Disputing Blog by Karl Bayer, Victoria VanBuren, and Holly Hayes
Texas’ Fourth District in San Antonio has held that an arbitration provision included in a collective bargaining agreement (“CBA”) requires a local firefighter’s union to engage in arbitration over a health insurance benefits dispute. In The City of San Antonio v. International Association of Fire Fighters, Local 624, No. 04-CV-00783-CV (October 2, 2013), the International Association of Fire Fighters, Local 624 (the “Union”) filed a lawsuit against the City of San Antonio on behalf of community firefighters. According to the Union, the City unilaterally changed the health benefits provided to local firefighters without following the appropriate collective bargaining procedures in violation of local statutes. The City responded to the Union’s complaint by filing a motion to abate the proceedings in favor of arbitration. After a trial court refused to grant the City’s motion to abate, San Antonio filed both an interlocutory appeal and a petition for a writ of mandamus with The Fourth District.
First, the appeals court stated the only issue in the case was “what venue is appropriate for resolution of the Union’s claim: judicial review and remedy as advocated by the Union, or arbitration as advocated by the City.” After that, the court examined whether the Federal Arbitration Act or Texas common law governed the parties’ CBA. Because the Union did not dispute that the FAA applied to the agreement, the Fourth District held that an interlocutory appeal was the appropriate judicial mechanism in the case and denied the City of San Antonio’s petition for a writ of mandamus.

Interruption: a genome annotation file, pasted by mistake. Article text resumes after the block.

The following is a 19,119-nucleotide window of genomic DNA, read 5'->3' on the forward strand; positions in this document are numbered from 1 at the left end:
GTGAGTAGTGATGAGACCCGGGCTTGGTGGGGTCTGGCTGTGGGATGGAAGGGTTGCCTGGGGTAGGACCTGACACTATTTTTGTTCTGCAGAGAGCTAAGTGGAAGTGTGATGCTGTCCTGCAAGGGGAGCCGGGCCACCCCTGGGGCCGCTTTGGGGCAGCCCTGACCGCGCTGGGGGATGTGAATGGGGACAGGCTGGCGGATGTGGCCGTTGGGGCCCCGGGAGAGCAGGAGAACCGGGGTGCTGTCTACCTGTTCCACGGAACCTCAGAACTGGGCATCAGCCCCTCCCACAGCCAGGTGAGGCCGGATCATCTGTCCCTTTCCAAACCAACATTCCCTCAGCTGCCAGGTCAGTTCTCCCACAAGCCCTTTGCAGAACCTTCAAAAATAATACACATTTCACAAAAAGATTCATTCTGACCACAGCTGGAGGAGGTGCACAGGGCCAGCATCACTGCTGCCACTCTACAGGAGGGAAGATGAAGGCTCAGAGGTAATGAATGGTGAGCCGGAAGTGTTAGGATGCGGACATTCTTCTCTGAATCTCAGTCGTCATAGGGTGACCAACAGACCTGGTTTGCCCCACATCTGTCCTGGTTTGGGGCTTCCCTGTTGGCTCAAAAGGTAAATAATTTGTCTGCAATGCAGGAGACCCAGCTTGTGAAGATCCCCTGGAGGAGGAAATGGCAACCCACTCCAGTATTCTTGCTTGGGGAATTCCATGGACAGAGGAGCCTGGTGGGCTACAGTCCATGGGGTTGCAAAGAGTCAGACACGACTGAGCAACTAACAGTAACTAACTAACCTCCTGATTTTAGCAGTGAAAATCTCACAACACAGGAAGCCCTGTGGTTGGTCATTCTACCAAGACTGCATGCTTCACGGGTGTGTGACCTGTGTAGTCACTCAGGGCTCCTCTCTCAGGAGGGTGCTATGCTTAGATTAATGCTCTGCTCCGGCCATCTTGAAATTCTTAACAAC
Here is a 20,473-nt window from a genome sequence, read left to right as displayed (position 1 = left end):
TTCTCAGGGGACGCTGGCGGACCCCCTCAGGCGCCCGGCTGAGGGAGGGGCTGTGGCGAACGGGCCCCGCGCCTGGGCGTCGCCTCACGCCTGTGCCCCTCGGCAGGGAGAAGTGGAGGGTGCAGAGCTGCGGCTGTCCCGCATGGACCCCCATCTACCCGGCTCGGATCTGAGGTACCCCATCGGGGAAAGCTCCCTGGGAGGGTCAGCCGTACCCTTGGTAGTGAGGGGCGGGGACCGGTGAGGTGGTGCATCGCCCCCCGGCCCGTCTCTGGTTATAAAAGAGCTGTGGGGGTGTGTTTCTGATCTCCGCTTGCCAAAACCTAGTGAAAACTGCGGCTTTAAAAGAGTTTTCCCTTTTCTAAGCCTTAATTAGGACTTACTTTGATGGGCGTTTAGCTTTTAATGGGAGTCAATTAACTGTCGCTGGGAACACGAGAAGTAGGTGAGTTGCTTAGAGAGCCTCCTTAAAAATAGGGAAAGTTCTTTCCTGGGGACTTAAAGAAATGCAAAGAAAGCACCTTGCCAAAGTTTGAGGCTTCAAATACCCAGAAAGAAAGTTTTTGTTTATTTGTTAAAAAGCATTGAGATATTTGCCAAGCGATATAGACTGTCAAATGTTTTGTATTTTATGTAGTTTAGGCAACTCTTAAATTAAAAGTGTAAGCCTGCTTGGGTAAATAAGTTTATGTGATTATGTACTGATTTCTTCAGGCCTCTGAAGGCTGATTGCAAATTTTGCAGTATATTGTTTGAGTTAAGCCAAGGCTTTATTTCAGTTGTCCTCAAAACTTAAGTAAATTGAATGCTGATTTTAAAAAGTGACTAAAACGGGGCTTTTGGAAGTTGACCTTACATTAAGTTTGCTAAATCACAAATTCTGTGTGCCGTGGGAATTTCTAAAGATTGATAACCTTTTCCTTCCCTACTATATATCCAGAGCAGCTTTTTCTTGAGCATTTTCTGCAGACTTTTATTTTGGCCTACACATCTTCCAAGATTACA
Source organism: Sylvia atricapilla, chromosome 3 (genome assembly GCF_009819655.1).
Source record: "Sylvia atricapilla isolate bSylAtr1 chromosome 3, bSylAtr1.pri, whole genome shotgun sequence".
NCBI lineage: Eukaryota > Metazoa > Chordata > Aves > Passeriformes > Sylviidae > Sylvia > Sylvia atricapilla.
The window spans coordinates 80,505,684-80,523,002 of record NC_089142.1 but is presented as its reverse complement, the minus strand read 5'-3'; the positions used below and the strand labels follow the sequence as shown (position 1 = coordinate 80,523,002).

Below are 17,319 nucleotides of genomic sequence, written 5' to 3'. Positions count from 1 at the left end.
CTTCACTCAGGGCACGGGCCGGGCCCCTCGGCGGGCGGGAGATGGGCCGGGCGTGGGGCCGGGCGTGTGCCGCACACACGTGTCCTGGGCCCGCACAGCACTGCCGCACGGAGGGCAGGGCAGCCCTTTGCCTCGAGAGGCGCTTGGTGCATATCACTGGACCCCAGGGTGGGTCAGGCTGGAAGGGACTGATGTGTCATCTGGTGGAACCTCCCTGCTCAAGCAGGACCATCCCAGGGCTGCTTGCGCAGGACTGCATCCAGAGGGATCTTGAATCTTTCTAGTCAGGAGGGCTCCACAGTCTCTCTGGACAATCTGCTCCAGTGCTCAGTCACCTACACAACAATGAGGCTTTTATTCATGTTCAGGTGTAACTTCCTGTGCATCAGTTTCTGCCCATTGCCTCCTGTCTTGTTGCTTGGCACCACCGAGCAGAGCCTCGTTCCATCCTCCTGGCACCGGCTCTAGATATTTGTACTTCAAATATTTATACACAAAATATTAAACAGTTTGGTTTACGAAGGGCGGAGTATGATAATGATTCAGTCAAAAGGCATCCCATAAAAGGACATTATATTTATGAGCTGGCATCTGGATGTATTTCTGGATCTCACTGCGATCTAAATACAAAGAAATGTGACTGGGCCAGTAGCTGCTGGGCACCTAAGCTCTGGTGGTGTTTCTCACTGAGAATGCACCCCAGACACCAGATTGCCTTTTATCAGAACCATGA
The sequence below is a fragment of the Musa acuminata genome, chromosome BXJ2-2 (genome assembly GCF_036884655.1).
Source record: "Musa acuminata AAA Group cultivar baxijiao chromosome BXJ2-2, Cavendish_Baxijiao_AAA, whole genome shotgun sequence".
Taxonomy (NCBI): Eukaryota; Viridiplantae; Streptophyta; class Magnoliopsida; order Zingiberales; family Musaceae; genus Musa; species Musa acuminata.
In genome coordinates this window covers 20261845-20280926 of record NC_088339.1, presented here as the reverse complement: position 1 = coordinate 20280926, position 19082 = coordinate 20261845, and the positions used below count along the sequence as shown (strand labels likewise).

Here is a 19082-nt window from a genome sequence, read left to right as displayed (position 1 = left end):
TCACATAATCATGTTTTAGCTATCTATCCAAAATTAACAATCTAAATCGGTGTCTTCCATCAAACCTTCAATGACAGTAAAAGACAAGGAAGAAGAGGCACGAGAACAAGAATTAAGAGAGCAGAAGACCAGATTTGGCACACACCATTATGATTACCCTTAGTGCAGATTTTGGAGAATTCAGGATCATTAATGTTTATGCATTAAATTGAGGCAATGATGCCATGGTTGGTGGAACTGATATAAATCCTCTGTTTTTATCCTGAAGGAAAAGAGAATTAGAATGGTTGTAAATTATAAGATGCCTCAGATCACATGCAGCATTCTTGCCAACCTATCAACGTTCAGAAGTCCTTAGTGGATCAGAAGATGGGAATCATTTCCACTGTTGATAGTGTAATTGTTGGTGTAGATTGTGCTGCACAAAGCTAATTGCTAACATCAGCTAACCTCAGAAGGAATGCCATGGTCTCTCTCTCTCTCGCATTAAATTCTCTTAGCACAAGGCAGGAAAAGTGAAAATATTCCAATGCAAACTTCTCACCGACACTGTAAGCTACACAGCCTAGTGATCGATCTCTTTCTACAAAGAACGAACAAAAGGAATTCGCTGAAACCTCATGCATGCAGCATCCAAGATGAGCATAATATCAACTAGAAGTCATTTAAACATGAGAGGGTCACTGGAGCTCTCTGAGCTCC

Next, the appeals court addressed “whether the Union’s claim falls within the scope of the CBA’s arbitration agreement.” According to the court,
The Union seeks a judicial declaration that the City has, without authority, changed health-care benefit eligibility without bargaining collectively. A court cannot make such a declaration without first interpreting the current CBA provisions regarding health-care benefits and then determining whether the information or action required by the City alters or changes the CBA’s current provisions. Therefore, we conclude this claim is within the scope of the arbitration agreement.
The appeals court continued,
Although the Union couched its suit as a declaratory judgment action based on a statute, the thrust of its complaint arises under the very terms of the CBA, and thus its pleading as a declaratory judgment suit does not control. See Rapid Settlements, Ltd. v. SSC Settlements, LLC, 251 S.W.3d 129, 144 (Tex. App.—Tyler 2008, no pet.) (holding that the trial court erred in granting a declaratory judgment that “usurped [the] … right to a meaningful arbitration” when the court necessarily had to interpret the underlying contract to determine the parties’ rights).
Because the Union’s lawsuit involved “the interpretation or application of the CBA,” which was was “within the scope of the CBA’s arbitration agreement,” Texas’ Fourth District reversed the trial court’s order and abated the underlying lawsuit pending arbitration.
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